London's most valuable and special places for wildlife are recognised by the Mayor and London borough councils as Sites of Importance for Nature Conservation (SINCs).

Over 1500 SINCs have been identified across the capital. They cover nearly 20% of London, forming the core of London's ecological network. Some of these sites are also designated as Local Nature Reserves or as internationally or nationally important sites for the habitats or species found within them.

Many SINCs are places where Londoner's can enjoy nature close up. You can find out where publicly accessible SINCs are and about the wildlife you might see if you visit using the iGiGL interactive map. 

SINCs receive a high level of protection from development in the Mayor's new London Plan. Most are managed by boroughs or other public bodies. The Mayor is not a major landowner and does not have responsibility for or powers relating to the day to day management of these sites or other parks and greenspaces.

You can learn more about SINCs in Spaces Wild, a joint publication by the London Wildlife Trust, Natural England and the Mayor of London

How are SINCs selected?

The London Wildlife Sites Board (LWSB) offers help and guidance on the selection of SINCs. The SINC selection process and the LWSB’s roles and responsibilities are set out in a SINC Selection Process guidance document available to download at the bottom of this page. 

The LWSB meets three times a year. If you have documents or proposals for the LWSB to review, please submit these at least two weeks ahead of the LWSB meeting. 

To find out more (including the date of the next LWSB meeting), please email: [email protected]

What types of places are selected as SINCs?

A comprehensive network of SINCs stretches across London, covering a breadth of important wildlife habitats, to public parks, cemeteries and community gardens. However, private gardens cannot be identified as a SINC. Nearly all areas of priority habitats and many sites with important populations of priority or legally protected species are selected as SINCs.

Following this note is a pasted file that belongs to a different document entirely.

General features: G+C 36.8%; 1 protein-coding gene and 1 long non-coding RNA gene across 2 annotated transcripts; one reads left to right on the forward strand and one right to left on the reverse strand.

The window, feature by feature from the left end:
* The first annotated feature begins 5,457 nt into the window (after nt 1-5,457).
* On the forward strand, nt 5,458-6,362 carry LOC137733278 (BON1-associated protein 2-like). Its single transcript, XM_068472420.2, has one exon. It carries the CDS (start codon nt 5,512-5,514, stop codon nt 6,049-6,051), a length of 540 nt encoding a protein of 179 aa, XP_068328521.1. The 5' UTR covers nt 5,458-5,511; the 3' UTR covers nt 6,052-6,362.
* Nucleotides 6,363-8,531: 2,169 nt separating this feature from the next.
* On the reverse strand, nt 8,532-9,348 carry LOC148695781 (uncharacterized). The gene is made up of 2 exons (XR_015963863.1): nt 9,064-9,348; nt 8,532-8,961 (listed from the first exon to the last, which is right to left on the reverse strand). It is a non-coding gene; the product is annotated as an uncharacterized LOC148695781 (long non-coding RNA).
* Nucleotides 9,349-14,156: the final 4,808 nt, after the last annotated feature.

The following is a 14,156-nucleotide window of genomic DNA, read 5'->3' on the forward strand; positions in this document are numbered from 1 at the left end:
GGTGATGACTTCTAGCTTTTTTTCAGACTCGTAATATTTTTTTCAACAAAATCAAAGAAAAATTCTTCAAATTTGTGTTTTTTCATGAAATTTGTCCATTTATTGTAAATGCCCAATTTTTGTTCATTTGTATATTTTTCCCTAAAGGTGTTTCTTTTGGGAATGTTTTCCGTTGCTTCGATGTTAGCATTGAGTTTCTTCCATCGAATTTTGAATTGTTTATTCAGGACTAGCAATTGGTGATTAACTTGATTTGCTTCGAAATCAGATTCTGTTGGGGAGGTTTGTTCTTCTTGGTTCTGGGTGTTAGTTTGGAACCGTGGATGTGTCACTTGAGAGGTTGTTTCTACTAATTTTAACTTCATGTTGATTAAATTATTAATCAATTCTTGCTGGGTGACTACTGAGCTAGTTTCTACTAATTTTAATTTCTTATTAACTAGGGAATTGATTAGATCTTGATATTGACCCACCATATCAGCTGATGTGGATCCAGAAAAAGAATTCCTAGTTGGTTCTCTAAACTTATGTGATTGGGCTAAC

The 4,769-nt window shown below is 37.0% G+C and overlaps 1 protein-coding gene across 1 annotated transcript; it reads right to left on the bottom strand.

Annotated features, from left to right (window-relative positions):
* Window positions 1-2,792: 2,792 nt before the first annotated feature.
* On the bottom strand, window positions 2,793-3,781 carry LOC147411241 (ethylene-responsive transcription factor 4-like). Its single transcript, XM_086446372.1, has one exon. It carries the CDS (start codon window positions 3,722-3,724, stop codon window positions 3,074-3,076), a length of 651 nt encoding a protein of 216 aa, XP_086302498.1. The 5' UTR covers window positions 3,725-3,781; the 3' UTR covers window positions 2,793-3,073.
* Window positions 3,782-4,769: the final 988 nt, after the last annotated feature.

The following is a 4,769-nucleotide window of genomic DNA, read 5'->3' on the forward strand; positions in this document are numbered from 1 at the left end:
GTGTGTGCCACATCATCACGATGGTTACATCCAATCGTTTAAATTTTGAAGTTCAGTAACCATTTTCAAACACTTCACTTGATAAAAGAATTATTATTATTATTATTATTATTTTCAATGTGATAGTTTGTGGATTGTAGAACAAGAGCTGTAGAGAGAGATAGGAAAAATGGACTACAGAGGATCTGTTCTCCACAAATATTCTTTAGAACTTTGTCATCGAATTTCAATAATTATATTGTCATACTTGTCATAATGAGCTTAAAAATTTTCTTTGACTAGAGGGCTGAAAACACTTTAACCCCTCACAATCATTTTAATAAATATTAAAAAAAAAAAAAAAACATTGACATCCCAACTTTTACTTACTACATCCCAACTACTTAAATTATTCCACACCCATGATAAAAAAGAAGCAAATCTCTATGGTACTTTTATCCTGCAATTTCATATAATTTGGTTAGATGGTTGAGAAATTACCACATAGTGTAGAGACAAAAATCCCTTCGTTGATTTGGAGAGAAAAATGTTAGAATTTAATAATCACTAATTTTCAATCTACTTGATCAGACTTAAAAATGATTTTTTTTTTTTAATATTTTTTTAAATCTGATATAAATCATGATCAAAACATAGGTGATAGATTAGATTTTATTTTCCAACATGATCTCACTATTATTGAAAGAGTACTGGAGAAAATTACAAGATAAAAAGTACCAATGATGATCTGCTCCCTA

There are three tiers of SINCs:

  1. Sites of Metropolitan Importance include the best sites in London. Over 140 metropolitan sites have been identified, with a total area of nearly 16,000 hectares (10 per cent of London’s land area). They include nationally important wildlife sites like Ruislip Woods, Ingrebourne Marshes and Farthing Downs, and locally important places like Sydenham Hill Woods and Hounslow Heath where Londoners can discover wild places that belie their urban setting
  2. Sites of Borough Importance include woodlands, rivers, grasslands and some of the more mature parks which have ancient trees and meadows. There are almost 800 borough sites identified to date, with a total area of about 12,000 hectares (almost 8 per cent of London’s land area)
  3. Sites of Local Importance give people access to nature close to home. They are parks and green spaces with local intrinsic nature conservation value. About 460 local sites have been identified, with a total area of 1,700 hectares (just over one per cent of London’s land ar